“The bay never essayed truer, nor flowered more gloriously, than in its creation of Smith Island and Smith Islanders. . . . [P]laces like the island are art—made all the more artful for contriving nothing, for simply being.”—Tom Horton, An Island Out of Time.
The Chesapeake Bay’s Smith Island is a timeless place, a throwback to earlier and simpler times, steeped in history, wildlife, wild lands, and the charm and spirit of days long past. The world around Smith Island accelerates, at an increasingly rapid pace—like the expansion of the Universe itself—but Smith Island, and Smith Islanders, never seem to change. Severed from the mainland by a ten mile water crossing, Smith Island still moves to the age old rhythms of the tides and seasons. Sundered from its surroundings not just by inconvenient geography, Smith Islanders have their own unique culture, way of life, and dialect—all of which are destined to disappear beneath a flood of Biblical proportions.
The culprit, this time, is not the sudden wrath of God, but rather something creeping, insidious, and inexorable: sea level rise resulting from Earth’s warming climate, something to which the low islands of the Chesapeake are particularly susceptible. Smith Island’s fate will likely follow that of hundreds of other islands on the Bay which have already disappeared over the past century: to become an Atlantis of the Chesapeake, submerged and lost forever beneath the flooding tide. Even if it were not for the rising seas, a changing world seems to be leaving Smith Island behind, and its population and economy shrink year by year.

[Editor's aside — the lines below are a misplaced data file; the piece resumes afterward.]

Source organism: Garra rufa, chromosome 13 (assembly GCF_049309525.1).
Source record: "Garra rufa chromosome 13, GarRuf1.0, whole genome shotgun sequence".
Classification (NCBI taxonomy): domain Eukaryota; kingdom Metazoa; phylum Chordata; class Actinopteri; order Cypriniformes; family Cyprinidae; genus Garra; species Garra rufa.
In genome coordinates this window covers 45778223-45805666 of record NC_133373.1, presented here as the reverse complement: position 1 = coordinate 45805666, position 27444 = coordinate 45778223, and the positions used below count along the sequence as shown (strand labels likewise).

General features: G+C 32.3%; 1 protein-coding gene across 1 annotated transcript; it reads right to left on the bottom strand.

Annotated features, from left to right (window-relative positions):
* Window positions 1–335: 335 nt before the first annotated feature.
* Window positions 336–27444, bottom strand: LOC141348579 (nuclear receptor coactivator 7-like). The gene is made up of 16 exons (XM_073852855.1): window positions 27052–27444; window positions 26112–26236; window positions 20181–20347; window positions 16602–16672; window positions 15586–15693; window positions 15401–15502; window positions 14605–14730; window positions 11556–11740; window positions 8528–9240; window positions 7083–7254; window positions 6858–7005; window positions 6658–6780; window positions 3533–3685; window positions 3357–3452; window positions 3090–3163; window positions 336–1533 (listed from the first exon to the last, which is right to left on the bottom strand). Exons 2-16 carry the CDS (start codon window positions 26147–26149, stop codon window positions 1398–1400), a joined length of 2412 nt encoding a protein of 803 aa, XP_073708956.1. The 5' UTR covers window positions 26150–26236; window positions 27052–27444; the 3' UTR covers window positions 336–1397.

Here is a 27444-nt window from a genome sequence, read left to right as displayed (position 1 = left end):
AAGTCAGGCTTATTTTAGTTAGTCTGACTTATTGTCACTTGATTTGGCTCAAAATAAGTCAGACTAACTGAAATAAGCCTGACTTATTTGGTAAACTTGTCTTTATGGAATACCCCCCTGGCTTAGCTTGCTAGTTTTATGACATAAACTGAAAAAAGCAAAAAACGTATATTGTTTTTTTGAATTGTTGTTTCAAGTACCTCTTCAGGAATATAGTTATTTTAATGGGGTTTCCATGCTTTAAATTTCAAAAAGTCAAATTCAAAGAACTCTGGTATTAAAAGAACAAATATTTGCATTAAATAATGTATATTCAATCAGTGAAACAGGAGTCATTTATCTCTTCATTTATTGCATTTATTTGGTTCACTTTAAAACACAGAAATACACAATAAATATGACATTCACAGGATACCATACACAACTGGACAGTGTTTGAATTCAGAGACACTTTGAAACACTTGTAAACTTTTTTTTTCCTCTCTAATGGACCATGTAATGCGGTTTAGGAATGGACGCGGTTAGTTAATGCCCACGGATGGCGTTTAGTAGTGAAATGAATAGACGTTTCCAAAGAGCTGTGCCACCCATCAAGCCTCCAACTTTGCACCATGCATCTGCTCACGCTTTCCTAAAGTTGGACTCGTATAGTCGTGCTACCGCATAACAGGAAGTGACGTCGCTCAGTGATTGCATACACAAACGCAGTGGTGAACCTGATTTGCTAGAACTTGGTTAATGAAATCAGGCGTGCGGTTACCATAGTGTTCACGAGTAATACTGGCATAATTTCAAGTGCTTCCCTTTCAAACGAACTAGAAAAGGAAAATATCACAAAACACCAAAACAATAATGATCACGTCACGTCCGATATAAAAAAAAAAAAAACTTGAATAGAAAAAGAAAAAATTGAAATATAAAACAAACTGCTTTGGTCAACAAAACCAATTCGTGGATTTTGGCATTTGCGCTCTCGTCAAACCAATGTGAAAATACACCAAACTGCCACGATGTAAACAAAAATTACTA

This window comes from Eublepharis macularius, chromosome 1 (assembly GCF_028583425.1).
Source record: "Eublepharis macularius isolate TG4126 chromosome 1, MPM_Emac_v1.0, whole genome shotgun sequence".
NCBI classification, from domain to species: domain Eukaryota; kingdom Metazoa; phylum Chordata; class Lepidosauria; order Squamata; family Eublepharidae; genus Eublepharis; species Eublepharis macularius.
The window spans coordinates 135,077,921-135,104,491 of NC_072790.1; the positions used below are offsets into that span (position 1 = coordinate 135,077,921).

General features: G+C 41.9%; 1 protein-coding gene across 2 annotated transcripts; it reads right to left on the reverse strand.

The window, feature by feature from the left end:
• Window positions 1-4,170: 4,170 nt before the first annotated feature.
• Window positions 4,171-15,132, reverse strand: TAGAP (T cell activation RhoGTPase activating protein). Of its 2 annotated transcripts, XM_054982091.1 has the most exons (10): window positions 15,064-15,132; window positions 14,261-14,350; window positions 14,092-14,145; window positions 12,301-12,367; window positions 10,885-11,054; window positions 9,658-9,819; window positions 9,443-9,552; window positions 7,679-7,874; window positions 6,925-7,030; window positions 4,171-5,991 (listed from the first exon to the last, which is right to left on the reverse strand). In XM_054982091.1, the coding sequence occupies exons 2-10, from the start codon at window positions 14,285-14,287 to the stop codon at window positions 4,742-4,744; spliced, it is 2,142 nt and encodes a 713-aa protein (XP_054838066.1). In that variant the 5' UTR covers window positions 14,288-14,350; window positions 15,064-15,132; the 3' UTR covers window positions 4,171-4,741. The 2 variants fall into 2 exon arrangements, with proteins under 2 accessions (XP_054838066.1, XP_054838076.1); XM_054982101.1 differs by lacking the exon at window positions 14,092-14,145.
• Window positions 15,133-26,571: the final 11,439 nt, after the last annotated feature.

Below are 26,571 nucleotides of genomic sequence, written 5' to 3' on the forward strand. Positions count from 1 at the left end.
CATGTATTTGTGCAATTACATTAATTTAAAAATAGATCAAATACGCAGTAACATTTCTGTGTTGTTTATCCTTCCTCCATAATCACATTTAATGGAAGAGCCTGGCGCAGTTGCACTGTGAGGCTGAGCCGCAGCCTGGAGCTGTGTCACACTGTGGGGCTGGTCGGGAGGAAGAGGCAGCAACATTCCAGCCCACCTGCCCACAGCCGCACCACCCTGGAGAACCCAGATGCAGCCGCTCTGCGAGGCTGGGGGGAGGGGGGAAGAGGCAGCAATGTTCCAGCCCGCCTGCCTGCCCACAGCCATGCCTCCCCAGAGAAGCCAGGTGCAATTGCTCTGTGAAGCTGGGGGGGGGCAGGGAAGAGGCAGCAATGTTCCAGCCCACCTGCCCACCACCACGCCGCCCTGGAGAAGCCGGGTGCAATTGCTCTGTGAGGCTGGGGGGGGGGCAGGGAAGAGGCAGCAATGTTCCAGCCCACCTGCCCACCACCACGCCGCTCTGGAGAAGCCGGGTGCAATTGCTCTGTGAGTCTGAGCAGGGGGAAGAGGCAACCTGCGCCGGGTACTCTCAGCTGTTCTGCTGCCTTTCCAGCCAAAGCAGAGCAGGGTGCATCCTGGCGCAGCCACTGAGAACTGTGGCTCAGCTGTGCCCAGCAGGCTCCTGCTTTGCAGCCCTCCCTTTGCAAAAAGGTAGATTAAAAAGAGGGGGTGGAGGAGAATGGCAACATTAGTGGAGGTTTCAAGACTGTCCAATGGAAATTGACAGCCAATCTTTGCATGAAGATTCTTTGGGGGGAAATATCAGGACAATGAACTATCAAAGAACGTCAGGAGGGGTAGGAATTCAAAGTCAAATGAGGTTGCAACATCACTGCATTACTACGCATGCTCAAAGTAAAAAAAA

In 1608, Captain John Smith was the first European to see the Smith Island group, calling the archipelago the “Russell Isles” in honor of the physician who saved him from a stingray’s poisonous barb. It was another Smith, however, who lent his name to the island: Henry Smith of Jamestown, who was granted 1,000 acres on the island in 1679. First used by English settlers to graze livestock, by the mid-1800s oystering and crabbing became the basis of the island’s economy. The marked decline of the native oyster population throughout the Chesapeake Bay due to pollution, harvesting and disease has greatly reduced oystering, and the island’s way of life is now primarily dependent on the crab harvest—and in recent years, Smith Island layer cake, now the State Dessert of Maryland.
Few men ply the waterman trade these days—and even fewer of them are young. Most crabbers today are old men, their backs hunched from decades of pulling heavy crab scrapes from shallow waters. It seems a dying way of life, likely to slip away into the mists of history; preserved only for a short time in fleeting memories, perhaps longer in photographs. Time eventually erases everything; we can but revel in each moment, lament the inevitable passing into the next—and bow our heads before the coming storm.
Technical details: Canon 5DIII, 17mm, ISO 400, f/11, 1/640 second. Click on the image above to see a larger version.